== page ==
Thursday, September 2, 2010

Mind Matters Most!

One of the main reasons for my attraction to courses in Vipassana meditation is that the teaching provides me a method, a way, to directly experience the reality of mind and matter. The process of knowing what is happening within is through direct experience, it is not a belief nor do I have to follow a ritual.

The instructions are clear and precise and to the point. The theoretical explanations given during discourses in the evening throw light on one's practice during the day and is very meaningful. In fact Goenkaji is very spot on in his teaching--he has a good comprehension of students' experiences on each day of the course.

Because of the importance given to practice of meditation, the theoretical aspects become easier to comprehend and don't remain just a philosophy. What becomes clear in the course of the practice is that we all have a consciousness and more specifically, this consciousness is linked to our sense organs. Therefore we have an "eye consciousness", "ear consciousness", "touch consciousness", "taste consciousness", "smell consciousness" -- the 5 sense organs. In addition, we have our "mind-consciousness" (example, a thought that arises).

We know we have this consciousness because we are able to perceive the external world through our sense organs. With this important faculty of perception we are able to give meaning to what we see, hear, taste, smell, touch, and think. Giving meaning is possible because of past experience with the external object. Therefore if somebody praises you, your ear-consciousness hears the praise and is able to interpret the words as something good, something wonderful.

The instant we are able to perceive the stimulus in our environment, there is a sensation that is aroused in the body which is in line with our perception. The words of praise that reaches our ears gives us a corresponding sensation of pleasure --such as a tingling feeling, or a sense of pleasantness, a wave of exhilaration. This sensation makes us want more and more of the stimulus that set it off--the words of praise, so we start craving for more words of praise--a reaction.

Described thus far, there seems to be consciousness, perception, sensation and finally reactions. It is because of these four faculties that we experience our world and it is worth while to understand these processes clearly and help ourselves out of the mess we land ourselves in very often.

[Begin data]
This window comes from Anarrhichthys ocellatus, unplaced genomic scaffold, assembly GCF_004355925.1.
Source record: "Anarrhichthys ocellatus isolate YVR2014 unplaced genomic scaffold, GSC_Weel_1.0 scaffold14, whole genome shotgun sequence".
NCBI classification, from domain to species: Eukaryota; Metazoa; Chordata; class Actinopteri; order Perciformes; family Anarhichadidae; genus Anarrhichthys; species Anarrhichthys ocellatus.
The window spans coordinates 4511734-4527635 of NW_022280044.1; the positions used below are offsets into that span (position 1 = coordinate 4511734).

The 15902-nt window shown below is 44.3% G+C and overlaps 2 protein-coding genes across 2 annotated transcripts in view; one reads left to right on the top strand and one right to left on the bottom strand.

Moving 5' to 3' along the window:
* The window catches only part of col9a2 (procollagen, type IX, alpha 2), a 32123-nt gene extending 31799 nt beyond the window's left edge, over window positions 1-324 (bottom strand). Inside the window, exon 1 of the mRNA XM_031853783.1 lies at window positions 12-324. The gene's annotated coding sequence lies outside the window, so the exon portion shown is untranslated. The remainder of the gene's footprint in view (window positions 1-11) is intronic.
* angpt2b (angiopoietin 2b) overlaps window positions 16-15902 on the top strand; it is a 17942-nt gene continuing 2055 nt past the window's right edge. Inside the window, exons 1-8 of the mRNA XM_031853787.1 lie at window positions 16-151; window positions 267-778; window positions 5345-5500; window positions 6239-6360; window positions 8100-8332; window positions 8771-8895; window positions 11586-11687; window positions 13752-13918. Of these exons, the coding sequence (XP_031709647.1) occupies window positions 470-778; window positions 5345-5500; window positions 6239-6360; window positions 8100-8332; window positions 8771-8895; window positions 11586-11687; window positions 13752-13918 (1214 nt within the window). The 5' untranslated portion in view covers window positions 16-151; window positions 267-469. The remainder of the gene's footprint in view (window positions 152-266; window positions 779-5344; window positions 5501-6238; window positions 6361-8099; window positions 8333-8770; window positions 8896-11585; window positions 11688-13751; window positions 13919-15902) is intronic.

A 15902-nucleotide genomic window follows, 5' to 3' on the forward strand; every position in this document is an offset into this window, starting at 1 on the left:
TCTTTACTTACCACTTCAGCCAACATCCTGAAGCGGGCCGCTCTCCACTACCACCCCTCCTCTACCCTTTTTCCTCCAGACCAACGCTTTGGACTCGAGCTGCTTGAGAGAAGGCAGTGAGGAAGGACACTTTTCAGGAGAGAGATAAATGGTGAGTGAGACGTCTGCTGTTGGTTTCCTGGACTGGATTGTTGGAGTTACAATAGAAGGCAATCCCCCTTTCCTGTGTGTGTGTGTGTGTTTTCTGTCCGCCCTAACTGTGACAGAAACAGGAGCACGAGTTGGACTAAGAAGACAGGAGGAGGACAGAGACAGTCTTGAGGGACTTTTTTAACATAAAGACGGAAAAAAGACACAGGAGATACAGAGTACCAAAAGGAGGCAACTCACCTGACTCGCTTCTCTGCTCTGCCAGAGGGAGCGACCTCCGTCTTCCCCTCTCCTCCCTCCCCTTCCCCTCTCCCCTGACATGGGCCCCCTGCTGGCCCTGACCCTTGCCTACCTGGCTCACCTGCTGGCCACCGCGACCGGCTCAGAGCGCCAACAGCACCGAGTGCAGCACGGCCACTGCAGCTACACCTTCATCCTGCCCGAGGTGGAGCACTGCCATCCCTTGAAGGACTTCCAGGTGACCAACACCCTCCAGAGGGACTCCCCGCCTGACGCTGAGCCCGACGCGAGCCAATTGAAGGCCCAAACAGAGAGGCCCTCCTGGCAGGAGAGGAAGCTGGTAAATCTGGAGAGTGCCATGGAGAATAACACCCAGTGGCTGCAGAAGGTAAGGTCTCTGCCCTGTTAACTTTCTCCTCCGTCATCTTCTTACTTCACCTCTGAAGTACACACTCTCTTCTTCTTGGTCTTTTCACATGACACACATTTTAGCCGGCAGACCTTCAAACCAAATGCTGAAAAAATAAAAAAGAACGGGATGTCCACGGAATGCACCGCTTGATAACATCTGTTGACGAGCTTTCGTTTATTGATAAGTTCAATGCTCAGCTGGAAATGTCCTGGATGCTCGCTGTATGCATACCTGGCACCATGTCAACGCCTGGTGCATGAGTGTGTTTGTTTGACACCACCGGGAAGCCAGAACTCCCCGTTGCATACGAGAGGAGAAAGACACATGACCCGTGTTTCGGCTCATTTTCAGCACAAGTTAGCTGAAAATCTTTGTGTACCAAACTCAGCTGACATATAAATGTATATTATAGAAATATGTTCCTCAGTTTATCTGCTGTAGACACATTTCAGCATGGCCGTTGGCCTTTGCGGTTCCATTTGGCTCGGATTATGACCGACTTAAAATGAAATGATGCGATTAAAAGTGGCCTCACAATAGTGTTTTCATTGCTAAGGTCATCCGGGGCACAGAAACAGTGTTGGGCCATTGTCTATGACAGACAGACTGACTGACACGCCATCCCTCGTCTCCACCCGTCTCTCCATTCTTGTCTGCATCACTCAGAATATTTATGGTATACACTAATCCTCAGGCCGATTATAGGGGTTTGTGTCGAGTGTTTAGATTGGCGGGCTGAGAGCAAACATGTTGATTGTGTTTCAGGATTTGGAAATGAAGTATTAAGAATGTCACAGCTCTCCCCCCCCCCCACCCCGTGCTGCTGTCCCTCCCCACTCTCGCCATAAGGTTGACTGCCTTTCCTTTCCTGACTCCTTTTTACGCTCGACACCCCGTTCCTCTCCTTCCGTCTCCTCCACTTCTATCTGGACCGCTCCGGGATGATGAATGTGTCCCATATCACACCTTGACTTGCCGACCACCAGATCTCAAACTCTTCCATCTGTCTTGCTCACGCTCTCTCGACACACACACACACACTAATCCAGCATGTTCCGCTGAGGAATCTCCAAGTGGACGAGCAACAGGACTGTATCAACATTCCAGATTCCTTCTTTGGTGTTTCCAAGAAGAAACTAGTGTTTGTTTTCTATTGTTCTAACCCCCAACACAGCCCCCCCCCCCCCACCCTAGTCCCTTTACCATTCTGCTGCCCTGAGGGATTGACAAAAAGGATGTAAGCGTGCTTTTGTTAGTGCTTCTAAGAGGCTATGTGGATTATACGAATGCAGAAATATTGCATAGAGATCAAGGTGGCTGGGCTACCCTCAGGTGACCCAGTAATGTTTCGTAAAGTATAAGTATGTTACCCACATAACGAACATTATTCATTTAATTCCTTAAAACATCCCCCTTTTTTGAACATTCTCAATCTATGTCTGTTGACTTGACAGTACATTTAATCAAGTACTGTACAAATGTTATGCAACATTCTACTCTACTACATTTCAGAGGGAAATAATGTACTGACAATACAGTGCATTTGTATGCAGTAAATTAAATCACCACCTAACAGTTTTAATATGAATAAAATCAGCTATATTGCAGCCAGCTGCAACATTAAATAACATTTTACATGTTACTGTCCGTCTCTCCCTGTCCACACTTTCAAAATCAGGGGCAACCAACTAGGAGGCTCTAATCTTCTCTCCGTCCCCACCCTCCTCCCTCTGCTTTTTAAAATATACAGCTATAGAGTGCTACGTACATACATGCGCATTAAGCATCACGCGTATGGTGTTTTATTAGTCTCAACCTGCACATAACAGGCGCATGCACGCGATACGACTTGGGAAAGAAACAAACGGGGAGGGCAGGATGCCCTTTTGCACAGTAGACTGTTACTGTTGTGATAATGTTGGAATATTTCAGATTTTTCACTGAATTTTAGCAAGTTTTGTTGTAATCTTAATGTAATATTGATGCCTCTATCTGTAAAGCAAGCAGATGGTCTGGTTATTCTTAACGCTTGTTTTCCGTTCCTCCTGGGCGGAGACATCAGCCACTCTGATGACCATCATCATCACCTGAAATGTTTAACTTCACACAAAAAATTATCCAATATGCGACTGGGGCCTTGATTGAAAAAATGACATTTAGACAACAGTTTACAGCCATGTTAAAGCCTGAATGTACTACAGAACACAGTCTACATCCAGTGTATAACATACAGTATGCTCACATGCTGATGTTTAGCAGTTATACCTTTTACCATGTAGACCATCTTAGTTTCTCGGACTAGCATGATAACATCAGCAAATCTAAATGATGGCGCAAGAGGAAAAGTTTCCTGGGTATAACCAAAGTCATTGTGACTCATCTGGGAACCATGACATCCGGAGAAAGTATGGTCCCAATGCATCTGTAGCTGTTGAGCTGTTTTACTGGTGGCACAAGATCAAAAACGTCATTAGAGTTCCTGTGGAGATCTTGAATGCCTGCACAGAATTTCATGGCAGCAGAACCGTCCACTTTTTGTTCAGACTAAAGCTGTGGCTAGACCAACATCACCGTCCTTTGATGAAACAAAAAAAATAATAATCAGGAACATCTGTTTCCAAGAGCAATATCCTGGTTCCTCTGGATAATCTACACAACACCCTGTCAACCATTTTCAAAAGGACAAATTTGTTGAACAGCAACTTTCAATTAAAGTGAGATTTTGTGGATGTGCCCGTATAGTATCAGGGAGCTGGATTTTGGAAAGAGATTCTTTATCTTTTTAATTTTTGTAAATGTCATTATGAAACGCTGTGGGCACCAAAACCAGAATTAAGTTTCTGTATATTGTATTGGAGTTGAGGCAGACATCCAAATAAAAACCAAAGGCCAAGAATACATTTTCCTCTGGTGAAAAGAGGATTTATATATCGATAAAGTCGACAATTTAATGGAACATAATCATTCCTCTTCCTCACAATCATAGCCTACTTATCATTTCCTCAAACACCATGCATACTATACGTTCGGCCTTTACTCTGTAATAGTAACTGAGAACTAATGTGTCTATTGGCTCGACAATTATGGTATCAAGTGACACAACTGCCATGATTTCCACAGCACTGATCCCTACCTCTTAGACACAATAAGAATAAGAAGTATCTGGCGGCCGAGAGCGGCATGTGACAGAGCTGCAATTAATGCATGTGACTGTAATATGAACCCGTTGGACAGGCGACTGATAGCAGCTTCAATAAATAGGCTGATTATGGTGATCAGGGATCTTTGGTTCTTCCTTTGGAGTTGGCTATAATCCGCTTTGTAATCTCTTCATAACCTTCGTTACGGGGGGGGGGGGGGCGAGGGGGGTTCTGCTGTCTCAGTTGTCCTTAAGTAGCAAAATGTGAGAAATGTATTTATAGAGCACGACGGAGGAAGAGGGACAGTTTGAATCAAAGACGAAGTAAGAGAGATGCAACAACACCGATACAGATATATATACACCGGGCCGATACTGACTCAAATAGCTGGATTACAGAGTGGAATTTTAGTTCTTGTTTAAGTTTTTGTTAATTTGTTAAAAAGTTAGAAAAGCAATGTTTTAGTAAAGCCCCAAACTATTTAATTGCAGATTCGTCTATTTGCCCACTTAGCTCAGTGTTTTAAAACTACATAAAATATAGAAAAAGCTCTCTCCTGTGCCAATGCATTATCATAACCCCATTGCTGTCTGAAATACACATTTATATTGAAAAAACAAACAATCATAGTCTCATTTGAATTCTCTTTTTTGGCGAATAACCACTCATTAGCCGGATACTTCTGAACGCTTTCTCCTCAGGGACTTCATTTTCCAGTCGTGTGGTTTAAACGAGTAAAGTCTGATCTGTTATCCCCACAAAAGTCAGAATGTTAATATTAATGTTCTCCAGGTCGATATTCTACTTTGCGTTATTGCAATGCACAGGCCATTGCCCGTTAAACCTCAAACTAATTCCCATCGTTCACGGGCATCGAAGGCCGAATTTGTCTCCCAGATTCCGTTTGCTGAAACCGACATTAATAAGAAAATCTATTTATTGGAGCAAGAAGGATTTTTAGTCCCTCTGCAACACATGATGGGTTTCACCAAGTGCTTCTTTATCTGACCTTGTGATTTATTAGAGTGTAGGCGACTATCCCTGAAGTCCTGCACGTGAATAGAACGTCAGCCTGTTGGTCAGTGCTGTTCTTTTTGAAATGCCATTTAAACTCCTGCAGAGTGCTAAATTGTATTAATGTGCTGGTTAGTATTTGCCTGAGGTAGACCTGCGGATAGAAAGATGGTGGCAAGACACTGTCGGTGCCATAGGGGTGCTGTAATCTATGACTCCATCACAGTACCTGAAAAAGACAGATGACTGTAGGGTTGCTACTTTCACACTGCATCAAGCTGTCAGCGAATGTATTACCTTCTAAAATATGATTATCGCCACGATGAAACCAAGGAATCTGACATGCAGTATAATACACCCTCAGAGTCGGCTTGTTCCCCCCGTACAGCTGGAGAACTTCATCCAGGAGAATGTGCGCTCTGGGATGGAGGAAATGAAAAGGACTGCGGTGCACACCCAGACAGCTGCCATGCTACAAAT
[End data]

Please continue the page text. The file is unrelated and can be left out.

The fact that we have a consciousness cannot be altered, and as long as our sense organs are working, we will keep becoming aware of the stimuli at various sense doors. We can neither stop ourselves from giving meaning to the objects in our environment so the process of perception goes on, based on our past experiences. However, what is not very apparent to us is that there is a gap between our perception and our reaction to this perception and that is our sensation on our body. The moment we perceive, we evaluate the external object (or an internal phenomenon such as a thought in the mind) as being good or bad, favourable or unfavourable and depending on this we experience a sensation. Reactions are based on the sensations we experience--if it is pleasant we crave for it --if unpleasant we want to avoid it.

When we stop reacting to our sensations, we find that the sensation passes away on its own without us having to do anything about it. This helps us understand their impermanent nature.

Therefore meditation helps us in 2 significant ways:
1. it helps sharpen our minds so that we learn to detect these sensations on our body, and pay attention to them
2. it helps us remain objective (equanimous) about our sensations and understand the truth about their nature-- that they are impermanent.

This is the main and most significant role of meditation. It trains us to become more and more aware of our sensations and helps us to understand their true nature of impermanence and thus helps us become objective about them (equanimity).

Time and again many enlightened people have asserted, that we have no control over the objects in the external world--we only have control over our reactions to them. The process of meditation provides us a method of gaining that control over our reactions. It helps us find the gap between stimulus and our response. It enables us choose our response wisely not out of blind, automatic reaction.

An intellectual understanding alone rarely helps us in life, it can probably inspire us. Turning this into a belief or accepting it as a philosophy doesn't help as well.

It is only with continuous practice that one begins to see the truth of these processes; it is with practice that one is able to comprehend the impermanence of our sensations and develop equanimity towards them. By doing so we put a stop to blind reactions to sensations.

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